The likes of Stephen Fry’s Cheshire Cat, Helena Bonham Carter’s Red Queen, Anne Hathaway’s White Queen, Matt Lucas’ Tweedledee and Tweedledum, Timothy Spall’s Bayard the Bloodhound, Barbara Windsor’s Mallymkun the Doormouse, Paul Whitehouse’s Thackary the March Hare and Michael Sheen’s McTwisp the White Rabbit, fit the parts really well but some served more substantial parts last time (though the two queens get a neat backstory). The biggest new faces are probably Sacha Baron Cohen’s steampunkish Time - who he plays with quirkish fun, Herzog-like accent and all - and his clockwork servant Wilkins (voiced by Toby Jones), who reminds a little of Tik Tok from Walter Murch’s infamously dark and disturbing cult classic Return to Oz (those darn Wheelers still roll round our nightmares). Also Rhys Ifans makes a nice appearance as The Hatter’s strict father Zanik Hightopp.

As a whole the cast all fit in place- be it a big part or small- and for the film’s many faults and cluttered plot, it is suitably eccentric- hell, a vegetable person gets their nose chomped off at one point. The real star of the film though, once again, is the visuals and while there are, at times, more special effects than necessary, the overall aesthetic is gorgeous and transportative, with Coleen Atwood’s costumes being good enough to eat. Danny Elfman’s score does its job, though is not as outstanding as his work on the first film. Overall, this is a hectic jumble of a film but, flaws notwithstanding, still captures the British bizarreness of Carroll’s world. It is sometimes scrappy, others unnecessary and every now and then features a splurge of effects but the charm remains intact and much like a tea party with the Hatter, this is a flawed but likable event and moves so fast that you barely have chance to overthink the madness. Oh and there is a very welcome and well-placed tribute to Alan Rickman at the close of the initial end credits too, just in case you were wondering.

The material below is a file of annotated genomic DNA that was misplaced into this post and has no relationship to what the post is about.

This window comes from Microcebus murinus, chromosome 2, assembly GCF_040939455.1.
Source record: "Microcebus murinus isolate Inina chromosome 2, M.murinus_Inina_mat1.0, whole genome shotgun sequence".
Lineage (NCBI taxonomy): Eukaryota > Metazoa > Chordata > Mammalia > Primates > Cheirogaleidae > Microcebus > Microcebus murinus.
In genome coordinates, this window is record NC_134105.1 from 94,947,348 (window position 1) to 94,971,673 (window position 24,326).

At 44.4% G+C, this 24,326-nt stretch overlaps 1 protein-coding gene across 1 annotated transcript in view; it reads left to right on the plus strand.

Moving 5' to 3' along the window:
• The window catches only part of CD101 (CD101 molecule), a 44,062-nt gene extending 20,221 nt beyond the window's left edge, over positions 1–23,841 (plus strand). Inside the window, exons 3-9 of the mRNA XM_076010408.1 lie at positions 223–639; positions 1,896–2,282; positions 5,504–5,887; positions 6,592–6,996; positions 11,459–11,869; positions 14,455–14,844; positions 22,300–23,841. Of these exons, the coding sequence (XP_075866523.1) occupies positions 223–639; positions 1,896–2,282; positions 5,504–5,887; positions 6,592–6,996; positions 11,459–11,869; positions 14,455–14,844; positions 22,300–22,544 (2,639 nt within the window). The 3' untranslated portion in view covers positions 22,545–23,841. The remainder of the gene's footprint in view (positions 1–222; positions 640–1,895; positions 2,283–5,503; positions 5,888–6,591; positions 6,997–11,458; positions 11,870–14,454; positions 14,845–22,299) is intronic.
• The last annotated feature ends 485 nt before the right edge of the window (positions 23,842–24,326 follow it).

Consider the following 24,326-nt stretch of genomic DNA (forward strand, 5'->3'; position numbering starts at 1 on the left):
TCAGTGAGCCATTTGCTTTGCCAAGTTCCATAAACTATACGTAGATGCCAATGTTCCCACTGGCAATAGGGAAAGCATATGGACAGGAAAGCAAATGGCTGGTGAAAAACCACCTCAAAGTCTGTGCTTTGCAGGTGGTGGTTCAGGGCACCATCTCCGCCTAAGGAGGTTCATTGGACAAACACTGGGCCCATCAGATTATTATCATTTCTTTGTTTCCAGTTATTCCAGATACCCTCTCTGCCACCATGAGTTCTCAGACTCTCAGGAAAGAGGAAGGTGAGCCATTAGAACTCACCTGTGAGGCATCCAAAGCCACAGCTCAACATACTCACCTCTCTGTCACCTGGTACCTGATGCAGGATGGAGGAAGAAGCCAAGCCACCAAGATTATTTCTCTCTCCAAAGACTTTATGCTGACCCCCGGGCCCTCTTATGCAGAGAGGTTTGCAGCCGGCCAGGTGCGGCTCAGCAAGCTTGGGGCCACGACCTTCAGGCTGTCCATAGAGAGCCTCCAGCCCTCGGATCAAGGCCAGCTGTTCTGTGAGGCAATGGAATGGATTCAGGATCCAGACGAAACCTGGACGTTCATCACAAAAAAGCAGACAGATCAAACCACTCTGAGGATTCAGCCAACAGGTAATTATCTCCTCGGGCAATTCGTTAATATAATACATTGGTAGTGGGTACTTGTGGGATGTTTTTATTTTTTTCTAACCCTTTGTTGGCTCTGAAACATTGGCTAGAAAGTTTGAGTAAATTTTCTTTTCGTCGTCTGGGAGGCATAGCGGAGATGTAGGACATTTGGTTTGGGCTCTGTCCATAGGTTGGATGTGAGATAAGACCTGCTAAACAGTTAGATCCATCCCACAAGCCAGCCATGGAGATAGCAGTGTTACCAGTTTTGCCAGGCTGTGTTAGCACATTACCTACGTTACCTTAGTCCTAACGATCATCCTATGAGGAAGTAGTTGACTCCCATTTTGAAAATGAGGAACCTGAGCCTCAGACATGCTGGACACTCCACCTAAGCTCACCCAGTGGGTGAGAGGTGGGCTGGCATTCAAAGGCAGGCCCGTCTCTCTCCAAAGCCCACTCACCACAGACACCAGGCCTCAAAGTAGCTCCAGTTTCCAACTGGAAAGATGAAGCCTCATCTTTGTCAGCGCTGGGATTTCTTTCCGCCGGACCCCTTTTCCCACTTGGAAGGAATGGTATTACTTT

Alice Through The Looking Glass is madly paced, aesthetically awing and narratively hectic but, for better and for worse, captures the eccentricity of Carroll's characters. Flawed but never boring!